Tag Archives: steward observatory

The Universe in the Middle of Nowhere

The UA’s Chris Impey has taught cosmology to Tibetan Buddhist monastics in remote parts of India each summer for the past five years. With a grant from the John Templeton Foundation, he detailed his experiences in a book, “Humble Before the Void,” which likely will publish in 2014.

Chris Impey thinks back to the time he spent living on the edge of Tibetan Buddhist monasteries, teaching modern cosmology to Buddhist monastics in India: “On a typical day, they would be up at 5 a.m. and have prayed for a few hours or done meditation before you even see them. And their attention is just as good at the end of a long day as at the beginning.” (more…)

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The Supernova That Cried Wolf

A luminous supernova in a galaxy 67 million light years away from us has finally exploded for good, a UA-led team of astronomers has discovered. This event sheds light on how massive stars end their lives.

Astronomers have announced that a massive star, which they have watched repeatedly mimic a supernova since 2009, has finally exploded for real.

The report was presented at the American Astronomical Society meeting in Long Beach, Calif. by Jon Mauerhan of the Steward Observatory at the University of Arizona, in collaboration with Nathan Smith, also of the UA, and Alex Filippenko of the University of California, Berkeley.

The result is of special interest because it provides new critical information on the final death throes of massive stars in the years leading up to their explosion. The work has been accepted for publication in the Monthly Notices of the Royal Astronomical Society. (more…)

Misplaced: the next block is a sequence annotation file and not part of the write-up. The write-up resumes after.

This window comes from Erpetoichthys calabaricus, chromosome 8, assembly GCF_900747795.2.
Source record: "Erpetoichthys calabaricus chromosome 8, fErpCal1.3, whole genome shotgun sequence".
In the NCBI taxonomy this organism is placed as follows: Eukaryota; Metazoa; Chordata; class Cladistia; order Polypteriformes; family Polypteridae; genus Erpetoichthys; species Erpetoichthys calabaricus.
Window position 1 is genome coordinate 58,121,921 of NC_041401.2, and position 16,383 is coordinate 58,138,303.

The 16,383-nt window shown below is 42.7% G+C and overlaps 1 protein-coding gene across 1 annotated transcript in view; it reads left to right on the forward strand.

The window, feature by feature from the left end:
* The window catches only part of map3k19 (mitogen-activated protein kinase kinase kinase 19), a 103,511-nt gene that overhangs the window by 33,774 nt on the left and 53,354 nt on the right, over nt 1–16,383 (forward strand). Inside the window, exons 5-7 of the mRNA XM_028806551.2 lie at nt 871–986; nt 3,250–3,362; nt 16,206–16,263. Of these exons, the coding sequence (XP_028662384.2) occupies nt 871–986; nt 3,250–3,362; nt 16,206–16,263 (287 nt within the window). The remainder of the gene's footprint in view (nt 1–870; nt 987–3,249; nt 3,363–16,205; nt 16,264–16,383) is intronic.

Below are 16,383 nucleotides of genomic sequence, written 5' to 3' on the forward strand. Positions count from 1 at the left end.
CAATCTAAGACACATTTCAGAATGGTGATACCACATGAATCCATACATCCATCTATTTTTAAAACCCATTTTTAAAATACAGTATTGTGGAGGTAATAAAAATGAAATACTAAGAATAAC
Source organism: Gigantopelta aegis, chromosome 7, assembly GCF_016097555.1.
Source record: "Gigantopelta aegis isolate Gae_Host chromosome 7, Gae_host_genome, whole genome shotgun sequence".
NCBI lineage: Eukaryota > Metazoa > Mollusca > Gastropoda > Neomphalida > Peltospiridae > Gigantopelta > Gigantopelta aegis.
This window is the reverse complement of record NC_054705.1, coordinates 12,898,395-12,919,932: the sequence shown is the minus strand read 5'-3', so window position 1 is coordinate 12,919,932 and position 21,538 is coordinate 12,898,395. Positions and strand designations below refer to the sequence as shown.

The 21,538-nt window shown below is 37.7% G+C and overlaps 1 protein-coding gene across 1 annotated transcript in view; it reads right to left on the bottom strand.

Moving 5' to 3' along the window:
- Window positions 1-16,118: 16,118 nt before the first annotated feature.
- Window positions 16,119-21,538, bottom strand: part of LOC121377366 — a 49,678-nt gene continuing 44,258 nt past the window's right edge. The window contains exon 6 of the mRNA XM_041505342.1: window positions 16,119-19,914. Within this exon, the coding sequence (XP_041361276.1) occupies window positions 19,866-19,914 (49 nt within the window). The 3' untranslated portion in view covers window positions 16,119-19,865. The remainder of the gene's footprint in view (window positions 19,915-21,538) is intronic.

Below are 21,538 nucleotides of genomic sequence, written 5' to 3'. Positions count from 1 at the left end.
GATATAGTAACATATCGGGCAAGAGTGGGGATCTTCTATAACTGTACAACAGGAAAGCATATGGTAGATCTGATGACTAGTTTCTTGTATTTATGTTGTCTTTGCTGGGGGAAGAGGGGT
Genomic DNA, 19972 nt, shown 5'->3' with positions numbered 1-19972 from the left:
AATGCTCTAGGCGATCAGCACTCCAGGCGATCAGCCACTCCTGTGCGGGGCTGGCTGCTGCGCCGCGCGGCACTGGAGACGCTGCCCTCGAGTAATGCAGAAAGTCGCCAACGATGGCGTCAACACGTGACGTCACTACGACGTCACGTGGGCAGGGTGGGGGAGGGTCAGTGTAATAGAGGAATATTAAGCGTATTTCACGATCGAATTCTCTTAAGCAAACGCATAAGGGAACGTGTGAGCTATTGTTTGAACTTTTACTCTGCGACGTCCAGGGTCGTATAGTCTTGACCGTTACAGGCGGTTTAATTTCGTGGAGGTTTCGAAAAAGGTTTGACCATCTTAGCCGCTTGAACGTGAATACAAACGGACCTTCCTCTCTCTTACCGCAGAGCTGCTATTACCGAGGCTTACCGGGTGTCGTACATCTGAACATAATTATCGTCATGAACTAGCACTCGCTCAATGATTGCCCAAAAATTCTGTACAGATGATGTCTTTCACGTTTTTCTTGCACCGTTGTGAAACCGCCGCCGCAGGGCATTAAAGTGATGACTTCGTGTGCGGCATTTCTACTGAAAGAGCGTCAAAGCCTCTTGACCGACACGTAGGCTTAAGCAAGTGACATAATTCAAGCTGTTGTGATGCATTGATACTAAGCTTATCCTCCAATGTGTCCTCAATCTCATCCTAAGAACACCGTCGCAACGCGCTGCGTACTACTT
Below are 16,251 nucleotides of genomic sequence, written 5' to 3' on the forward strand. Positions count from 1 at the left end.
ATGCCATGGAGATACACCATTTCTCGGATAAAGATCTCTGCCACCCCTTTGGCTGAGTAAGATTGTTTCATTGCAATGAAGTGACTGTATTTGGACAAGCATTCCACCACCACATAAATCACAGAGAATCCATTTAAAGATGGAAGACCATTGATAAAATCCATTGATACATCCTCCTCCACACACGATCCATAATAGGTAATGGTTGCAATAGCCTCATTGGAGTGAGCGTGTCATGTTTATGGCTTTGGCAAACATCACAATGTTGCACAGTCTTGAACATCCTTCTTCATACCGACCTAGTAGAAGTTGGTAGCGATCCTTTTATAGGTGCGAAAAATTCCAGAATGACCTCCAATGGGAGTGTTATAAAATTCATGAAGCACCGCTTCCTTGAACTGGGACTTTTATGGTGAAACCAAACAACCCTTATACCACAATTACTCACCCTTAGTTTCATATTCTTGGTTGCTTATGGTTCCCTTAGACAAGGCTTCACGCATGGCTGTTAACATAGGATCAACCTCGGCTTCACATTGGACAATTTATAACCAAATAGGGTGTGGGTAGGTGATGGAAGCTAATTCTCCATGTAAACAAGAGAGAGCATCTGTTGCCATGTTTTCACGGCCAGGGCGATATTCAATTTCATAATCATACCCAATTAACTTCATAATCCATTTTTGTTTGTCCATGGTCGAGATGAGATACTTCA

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Searching for Planets in Clouds of Dust

*A UA astronomy research team was awarded a $600,000 grant for technology development under NASA’s Explorer mission program. The mission would send a space telescope high above Earth’s surface to watch how planets around other stars form and evolve.*

There has been much talk about possible Earth-like planets discovered by the Kepler space telescope launched just two years ago in the search for life outside our solar system. So far, it has discovered more than 2,326 possible Earth-like planets, and the number keeps growing.

At the University of Arizona’s Steward Observatory, an astronomy research team is asking questions such as, “How do planets like those found by Kepler arise? What materials are present during their initial formation? How do they evolve?” (more…)

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Blowing Up Stars

*For his discoveries about the lives and deaths of stars, the exotic physics of black holes and the origin of chemical elements, UA Regents’ Professor David Arnett has been honored with the Henry Norris Russell Lectureship.*

What happens when a star dies? How does a black hole form? What makes the chemical elements that form the building blocks of stars, planets and living beings?

Those are the kinds of questions that have fascinated David Arnett, a Regents’ Professor at the University of Arizona’s Steward Observatory, from an early age. (more…)

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Scientists Prepare to Take First-Ever Picture of a Black Hole